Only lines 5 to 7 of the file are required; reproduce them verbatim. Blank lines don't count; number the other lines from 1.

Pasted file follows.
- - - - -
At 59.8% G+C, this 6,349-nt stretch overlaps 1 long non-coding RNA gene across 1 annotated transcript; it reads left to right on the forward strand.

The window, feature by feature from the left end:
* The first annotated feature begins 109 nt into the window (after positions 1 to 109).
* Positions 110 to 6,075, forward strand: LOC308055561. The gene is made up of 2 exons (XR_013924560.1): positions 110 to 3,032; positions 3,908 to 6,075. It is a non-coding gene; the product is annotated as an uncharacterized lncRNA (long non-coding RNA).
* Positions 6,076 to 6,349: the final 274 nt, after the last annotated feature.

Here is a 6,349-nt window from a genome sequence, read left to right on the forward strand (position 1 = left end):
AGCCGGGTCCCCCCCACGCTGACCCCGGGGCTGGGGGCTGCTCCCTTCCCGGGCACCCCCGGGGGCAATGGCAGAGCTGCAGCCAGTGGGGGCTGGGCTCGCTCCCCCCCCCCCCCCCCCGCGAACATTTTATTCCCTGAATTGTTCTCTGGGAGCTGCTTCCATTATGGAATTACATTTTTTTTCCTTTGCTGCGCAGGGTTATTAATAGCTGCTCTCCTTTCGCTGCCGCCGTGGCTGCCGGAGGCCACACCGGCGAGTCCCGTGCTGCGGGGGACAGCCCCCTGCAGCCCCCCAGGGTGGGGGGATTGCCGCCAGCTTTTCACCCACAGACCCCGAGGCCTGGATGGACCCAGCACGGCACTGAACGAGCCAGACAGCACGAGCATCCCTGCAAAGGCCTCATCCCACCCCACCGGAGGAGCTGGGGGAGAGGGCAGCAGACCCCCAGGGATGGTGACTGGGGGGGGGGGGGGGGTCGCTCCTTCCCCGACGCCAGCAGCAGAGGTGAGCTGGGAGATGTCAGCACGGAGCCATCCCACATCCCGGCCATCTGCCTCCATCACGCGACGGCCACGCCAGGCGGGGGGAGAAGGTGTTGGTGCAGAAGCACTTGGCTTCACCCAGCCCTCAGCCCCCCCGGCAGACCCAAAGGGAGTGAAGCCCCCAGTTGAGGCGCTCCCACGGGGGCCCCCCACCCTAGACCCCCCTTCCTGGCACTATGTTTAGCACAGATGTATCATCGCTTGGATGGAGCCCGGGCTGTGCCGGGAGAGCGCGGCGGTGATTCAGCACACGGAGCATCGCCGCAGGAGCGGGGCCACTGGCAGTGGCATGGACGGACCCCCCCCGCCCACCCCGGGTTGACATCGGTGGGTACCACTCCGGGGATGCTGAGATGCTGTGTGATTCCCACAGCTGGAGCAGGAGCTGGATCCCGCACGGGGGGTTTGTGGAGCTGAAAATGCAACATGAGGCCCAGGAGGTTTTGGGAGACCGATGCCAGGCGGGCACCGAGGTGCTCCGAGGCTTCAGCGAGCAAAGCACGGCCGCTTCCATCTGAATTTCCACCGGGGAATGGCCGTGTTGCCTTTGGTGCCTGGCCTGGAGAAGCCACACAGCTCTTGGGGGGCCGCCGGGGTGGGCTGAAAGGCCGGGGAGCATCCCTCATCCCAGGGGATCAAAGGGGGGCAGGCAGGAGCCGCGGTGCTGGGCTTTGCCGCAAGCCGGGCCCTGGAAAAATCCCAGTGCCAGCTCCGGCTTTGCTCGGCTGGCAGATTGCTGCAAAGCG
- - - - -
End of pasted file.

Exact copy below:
* Positions 6,076 to 6,349: the final 274 nt, after the last annotated feature.

Here is a 6,349-nt window from a genome sequence, read left to right on the forward strand (position 1 = left end):
AGCCGGGTCCCCCCCACGCTGACCCCGGGGCTGGGGGCTGCTCCCTTCCCGGGCACCCCCGGGGGCAATGGCAGAGCTGCAGCCAGTGGGGGCTGGGCTCGCTCCCCCCCCCCCCCCCCCGCGAACATTTTATTCCCTGAATTGTTCTCTGGGAGCTGCTTCCATTATGGAATTACATTTTTTTTCCTTTGCTGCGCAGGGTTATTAATAGCTGCTCTCCTTTCGCTGCCGCCGTGGCTGCCGGAGGCCACACCGGCGAGTCCCGTGCTGCGGGGGACAGCCCCCTGCAGCCCCCCAGGGTGGGGGGATTGCCGCCAGCTTTTCACCCACAGACCCCGAGGCCTGGATGGACCCAGCACGGCACTGAACGAGCCAGACAGCACGAGCATCCCTGCAAAGGCCTCATCCCACCCCACCGGAGGAGCTGGGGGAGAGGGCAGCAGACCCCCAGGGATGGTGACTGGGGGGGGGGGGGGGGTCGCTCCTTCCCCGACGCCAGCAGCAGAGGTGAGCTGGGAGATGTCAGCACGGAGCCATCCCACATCCCGGCCATCTGCCTCCATCACGCGACGGCCACGCCAGGCGGGGGGAGAAGGTGTTGGTGCAGAAGCACTTGGCTTCACCCAGCCCTCAGCCCCCCCGGCAGACCCAAAGGGAGTGAAGCCCCCAGTTGAGGCGCTCCCACGGGGGCCCCCCACCCTAGACCCCCCTTCCTGGCACTATGTTTAGCACAGATGTATCATCGCTTGGATGGAGCCCGGGCTGTGCCGGGAGAGCGCGGCGGTGATTCAGCACACGGAGCATCGCCGCAGGAGCGGGGCCACTGGCAGTGGCATGGACGGACCCCCCCCGCCCACCCCGGGTTGACATCGGTGGGTACCACTCCGGGGATGCTGAGATGCTGTGTGATTCCCACAGCTGGAGCAGGAGCTGGATCCCGCACGGGGGGTTTGTGGAGCTGAAAATGCAACATGAGGCCCAGGAGGTTTTGGGAGACCGATGCCAGGCGGGCACCGAGGTGCTCCGAGGCTTCAGCGAGCAAAGCACGGCCGCTTCCATCTGAATTTCCACCGGGGAATGGCCGTGTTGCCTTTGGTGCCTGGCCTGGAGAAGCCACACAGCTCTTGGGGGGCCGCCGGGGTGGGCTGAAAGGCCGGGGAGCATCCCTCATCCCAGGGGATCAAAGGGGGGCAGGCAGGAGCCGCGGTGCTGGGCTTTGCCGCAAGCCGGGCCCTGGAAAAATCCCAGTGCCAGCTCCGGCTTTGCTCGGCTGGCAGATTGCTGCAAAGCG